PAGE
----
April showers might bring May flowers, but those showers could evolve into house-rattling thunderstorms. As part of Severe Weather Awareness Week, Iowans are being reminded about the dangers of such storms. Meteorologist Jeff Johnson, at the National Weather Service’s Des Moines office, says there’s a set criteria they follow to determine if a storm will be declared as a "severe" thunderstorm.
He says storms must be producing hail at least three-quarters of an inch in diameter, winds in excess of 58-miles-per-hour, or both. Johnson says straight line winds, which often accompany thunderstorms, can cause a lot of damage — to trees, to shingles on the roof, and elsewhere. Johnson says Severe Thunderstorm Warnings are not to be taken lightly.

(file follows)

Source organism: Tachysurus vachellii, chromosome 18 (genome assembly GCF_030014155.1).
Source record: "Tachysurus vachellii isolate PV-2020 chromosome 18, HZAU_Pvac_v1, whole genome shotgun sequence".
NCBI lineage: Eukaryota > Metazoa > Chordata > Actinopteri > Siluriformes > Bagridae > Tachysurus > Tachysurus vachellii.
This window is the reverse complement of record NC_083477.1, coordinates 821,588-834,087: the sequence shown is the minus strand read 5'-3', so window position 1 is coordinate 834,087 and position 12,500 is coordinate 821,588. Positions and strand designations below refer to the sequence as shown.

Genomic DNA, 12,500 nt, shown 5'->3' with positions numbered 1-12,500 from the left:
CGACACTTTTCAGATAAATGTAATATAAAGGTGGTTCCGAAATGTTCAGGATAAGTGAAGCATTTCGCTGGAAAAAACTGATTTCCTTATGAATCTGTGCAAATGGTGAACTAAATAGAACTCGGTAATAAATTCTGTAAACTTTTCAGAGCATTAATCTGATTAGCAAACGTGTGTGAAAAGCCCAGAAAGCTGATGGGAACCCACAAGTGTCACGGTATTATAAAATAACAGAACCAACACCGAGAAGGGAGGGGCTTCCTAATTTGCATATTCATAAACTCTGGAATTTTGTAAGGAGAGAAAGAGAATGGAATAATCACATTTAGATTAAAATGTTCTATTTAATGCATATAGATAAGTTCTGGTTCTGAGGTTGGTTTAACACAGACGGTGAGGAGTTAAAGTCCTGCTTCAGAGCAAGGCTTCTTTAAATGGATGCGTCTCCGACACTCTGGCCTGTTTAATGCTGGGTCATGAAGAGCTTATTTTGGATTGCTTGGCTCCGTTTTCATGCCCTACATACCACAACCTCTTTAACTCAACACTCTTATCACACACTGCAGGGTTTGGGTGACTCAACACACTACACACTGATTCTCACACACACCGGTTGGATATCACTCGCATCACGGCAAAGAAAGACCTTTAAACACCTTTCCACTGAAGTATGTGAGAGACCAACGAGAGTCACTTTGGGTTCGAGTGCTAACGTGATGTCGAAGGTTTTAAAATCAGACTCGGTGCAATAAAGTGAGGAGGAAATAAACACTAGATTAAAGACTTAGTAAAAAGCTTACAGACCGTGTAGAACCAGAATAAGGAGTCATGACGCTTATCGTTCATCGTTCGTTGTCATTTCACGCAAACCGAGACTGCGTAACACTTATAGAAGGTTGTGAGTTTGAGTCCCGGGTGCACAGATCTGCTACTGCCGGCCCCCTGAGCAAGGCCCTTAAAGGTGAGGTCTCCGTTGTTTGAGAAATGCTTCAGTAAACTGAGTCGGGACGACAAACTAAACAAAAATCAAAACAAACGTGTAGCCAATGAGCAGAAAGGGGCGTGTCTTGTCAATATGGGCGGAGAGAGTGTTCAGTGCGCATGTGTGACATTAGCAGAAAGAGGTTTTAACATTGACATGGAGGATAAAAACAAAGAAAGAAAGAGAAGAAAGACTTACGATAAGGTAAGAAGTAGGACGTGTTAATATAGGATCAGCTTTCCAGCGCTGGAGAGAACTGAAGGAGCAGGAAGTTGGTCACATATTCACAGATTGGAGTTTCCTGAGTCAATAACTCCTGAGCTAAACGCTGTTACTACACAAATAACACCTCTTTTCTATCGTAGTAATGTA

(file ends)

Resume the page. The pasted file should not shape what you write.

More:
He says, "Treat them like a tornado warning. At a minimum, get inside, get away from windows, get off the water and head indoor when you hear a Severe Thunderstorm Warning." Johnson says tornadoes can sometimes spin out of a severe thunderstorm with virtually no warning, so it’s a wise idea to take cover.
"The best place would be the bottom story, preferably below ground or a basement and the interior of the house with as many walls between you and the tornado in a small room would be best," he says. For more information about Severe Weather Awareness Week, visit the National Weather Service website .